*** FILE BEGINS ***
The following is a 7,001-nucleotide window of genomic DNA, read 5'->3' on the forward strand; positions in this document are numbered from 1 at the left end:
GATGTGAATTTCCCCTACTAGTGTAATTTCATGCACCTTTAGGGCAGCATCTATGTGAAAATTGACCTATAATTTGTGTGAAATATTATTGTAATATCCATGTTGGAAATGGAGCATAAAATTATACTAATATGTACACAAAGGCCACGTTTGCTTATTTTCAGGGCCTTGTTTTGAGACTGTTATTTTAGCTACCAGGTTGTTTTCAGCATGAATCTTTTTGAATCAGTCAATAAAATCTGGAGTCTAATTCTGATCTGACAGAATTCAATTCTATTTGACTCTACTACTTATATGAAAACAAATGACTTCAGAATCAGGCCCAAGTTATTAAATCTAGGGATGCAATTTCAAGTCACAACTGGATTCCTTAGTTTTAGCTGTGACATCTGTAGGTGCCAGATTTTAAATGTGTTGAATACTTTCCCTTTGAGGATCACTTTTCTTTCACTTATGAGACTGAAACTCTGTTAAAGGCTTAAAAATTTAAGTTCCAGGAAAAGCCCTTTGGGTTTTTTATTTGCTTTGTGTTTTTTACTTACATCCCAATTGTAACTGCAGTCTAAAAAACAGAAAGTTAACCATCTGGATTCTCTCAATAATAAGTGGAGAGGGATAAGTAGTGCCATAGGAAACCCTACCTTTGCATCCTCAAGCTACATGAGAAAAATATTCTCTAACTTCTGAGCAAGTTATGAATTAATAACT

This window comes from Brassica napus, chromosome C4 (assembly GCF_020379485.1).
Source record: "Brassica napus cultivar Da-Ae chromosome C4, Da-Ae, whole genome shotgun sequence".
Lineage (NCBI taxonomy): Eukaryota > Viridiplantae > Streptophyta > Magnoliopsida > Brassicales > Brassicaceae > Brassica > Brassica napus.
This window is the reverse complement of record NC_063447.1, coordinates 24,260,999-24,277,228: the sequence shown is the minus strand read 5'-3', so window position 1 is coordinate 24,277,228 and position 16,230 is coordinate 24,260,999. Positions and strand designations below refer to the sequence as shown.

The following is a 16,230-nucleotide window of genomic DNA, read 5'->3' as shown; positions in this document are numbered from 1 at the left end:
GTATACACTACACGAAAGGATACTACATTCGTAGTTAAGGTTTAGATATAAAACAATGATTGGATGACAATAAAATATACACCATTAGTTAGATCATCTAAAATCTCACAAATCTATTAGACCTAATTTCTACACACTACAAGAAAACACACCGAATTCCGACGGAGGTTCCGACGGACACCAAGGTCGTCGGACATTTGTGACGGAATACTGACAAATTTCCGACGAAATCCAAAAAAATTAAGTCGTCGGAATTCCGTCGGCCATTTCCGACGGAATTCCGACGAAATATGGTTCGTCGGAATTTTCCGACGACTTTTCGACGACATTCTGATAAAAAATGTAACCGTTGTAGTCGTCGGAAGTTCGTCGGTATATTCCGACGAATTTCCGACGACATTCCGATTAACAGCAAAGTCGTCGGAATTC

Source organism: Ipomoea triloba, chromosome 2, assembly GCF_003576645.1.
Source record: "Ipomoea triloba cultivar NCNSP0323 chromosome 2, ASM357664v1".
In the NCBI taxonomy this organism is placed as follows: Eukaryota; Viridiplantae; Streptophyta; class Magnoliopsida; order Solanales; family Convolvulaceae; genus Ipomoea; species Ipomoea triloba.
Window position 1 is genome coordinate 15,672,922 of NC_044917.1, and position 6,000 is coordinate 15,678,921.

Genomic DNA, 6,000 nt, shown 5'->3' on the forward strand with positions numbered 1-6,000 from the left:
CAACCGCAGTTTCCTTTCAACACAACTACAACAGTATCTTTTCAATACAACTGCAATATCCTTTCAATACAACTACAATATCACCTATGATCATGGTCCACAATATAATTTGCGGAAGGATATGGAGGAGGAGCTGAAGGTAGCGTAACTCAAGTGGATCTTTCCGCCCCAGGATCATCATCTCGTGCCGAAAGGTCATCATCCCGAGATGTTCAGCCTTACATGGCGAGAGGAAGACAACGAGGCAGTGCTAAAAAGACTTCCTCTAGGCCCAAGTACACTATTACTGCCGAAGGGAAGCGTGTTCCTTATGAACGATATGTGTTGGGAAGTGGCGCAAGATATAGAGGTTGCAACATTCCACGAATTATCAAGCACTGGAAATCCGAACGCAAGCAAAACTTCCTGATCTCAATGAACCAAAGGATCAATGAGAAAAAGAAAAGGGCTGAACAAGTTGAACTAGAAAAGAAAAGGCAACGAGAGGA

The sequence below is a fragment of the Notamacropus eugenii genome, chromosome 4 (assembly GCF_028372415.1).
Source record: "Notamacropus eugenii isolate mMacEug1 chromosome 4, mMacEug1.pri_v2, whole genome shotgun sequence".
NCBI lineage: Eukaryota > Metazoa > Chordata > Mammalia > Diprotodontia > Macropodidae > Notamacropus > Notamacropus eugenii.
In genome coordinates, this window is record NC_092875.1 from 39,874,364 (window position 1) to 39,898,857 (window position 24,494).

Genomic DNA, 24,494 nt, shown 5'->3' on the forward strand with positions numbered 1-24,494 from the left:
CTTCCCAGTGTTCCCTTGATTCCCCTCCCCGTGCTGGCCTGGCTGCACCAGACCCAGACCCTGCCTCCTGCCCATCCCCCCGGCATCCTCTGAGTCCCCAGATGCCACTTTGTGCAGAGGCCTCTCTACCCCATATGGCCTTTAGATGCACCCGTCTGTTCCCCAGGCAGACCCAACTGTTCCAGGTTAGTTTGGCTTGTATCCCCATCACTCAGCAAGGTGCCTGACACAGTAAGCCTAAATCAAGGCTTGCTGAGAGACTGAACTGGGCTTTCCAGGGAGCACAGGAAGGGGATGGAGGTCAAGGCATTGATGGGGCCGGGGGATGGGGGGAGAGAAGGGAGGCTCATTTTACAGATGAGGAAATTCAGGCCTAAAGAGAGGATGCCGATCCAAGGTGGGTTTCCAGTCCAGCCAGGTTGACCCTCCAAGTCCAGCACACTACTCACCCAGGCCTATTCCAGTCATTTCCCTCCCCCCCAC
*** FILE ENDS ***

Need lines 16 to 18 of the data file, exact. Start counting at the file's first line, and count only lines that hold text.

Source record: "Notamacropus eugenii isolate mMacEug1 chromosome 4, mMacEug1.pri_v2, whole genome shotgun sequence".
NCBI lineage: Eukaryota > Metazoa > Chordata > Mammalia > Diprotodontia > Macropodidae > Notamacropus > Notamacropus eugenii.
In genome coordinates, this window is record NC_092875.1 from 39,874,364 (window position 1) to 39,898,857 (window position 24,494).